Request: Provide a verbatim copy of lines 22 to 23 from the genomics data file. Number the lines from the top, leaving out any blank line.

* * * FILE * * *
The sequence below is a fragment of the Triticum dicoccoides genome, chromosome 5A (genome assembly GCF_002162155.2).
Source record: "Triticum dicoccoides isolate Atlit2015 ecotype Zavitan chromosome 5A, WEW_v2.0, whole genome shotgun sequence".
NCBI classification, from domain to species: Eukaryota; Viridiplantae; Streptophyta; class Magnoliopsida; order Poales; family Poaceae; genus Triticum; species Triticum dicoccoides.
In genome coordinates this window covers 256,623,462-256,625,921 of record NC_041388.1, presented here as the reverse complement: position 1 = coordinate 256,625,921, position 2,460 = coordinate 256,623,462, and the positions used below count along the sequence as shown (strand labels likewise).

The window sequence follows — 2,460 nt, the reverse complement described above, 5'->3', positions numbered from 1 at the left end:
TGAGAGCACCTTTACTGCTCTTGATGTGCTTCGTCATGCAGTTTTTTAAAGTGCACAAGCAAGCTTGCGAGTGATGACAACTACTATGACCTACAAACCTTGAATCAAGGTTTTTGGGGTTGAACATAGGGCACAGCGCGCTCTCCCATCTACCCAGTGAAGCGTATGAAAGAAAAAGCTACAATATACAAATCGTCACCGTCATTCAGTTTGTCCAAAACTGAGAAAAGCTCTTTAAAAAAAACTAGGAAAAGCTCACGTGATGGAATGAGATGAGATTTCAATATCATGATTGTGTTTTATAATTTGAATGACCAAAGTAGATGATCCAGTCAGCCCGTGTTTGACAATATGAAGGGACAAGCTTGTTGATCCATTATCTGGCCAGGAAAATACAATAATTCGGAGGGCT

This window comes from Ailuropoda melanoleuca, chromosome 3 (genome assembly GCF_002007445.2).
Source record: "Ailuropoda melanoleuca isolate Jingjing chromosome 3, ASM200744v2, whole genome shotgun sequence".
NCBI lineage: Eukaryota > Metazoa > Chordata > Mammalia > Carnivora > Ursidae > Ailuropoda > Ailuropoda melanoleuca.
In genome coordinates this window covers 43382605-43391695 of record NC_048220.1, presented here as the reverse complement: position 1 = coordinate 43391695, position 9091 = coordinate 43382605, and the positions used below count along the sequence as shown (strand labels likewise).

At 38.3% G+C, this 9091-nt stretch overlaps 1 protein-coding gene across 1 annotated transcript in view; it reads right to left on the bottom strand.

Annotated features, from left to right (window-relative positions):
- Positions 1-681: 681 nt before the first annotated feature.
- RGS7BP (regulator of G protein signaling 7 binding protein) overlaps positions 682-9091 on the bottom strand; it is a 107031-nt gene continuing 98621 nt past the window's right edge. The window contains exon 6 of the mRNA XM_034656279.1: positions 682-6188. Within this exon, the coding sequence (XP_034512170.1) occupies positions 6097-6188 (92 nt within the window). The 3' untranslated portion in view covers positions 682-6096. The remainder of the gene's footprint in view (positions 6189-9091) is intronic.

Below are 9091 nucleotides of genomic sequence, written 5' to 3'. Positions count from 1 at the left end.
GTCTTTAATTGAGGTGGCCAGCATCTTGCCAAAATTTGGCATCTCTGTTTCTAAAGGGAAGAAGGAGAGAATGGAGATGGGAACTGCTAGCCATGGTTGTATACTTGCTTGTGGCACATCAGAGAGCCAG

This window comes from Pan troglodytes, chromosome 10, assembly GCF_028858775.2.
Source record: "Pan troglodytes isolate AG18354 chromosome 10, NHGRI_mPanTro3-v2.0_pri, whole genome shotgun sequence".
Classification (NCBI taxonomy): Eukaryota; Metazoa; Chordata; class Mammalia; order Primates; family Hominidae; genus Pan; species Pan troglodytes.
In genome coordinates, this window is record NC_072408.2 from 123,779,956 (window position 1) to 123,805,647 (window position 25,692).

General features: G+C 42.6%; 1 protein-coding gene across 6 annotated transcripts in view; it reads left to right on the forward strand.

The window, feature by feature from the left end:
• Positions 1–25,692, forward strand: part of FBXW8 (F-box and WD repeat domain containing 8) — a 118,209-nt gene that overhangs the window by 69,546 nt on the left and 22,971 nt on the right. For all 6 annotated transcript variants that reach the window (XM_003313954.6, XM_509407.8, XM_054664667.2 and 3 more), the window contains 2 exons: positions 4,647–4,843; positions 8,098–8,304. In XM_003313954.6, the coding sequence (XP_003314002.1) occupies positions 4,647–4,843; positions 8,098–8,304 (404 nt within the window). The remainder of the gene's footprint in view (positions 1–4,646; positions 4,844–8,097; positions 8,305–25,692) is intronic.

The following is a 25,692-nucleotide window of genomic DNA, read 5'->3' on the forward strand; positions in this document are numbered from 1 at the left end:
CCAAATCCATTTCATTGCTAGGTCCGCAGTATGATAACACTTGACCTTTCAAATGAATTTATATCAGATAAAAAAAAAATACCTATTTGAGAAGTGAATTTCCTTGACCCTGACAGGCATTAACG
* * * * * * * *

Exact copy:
The window, feature by feature from the left end:
• Positions 1–25,692, forward strand: part of FBXW8 (F-box and WD repeat domain containing 8) — a 118,209-nt gene that overhangs the window by 69,546 nt on the left and 22,971 nt on the right. For all 6 annotated transcript variants that reach the window (XM_003313954.6, XM_509407.8, XM_054664667.2 and 3 more), the window contains 2 exons: positions 4,647–4,843; positions 8,098–8,304. In XM_003313954.6, the coding sequence (XP_003314002.1) occupies positions 4,647–4,843; positions 8,098–8,304 (404 nt within the window). The remainder of the gene's footprint in view (positions 1–4,646; positions 4,844–8,097; positions 8,305–25,692) is intronic.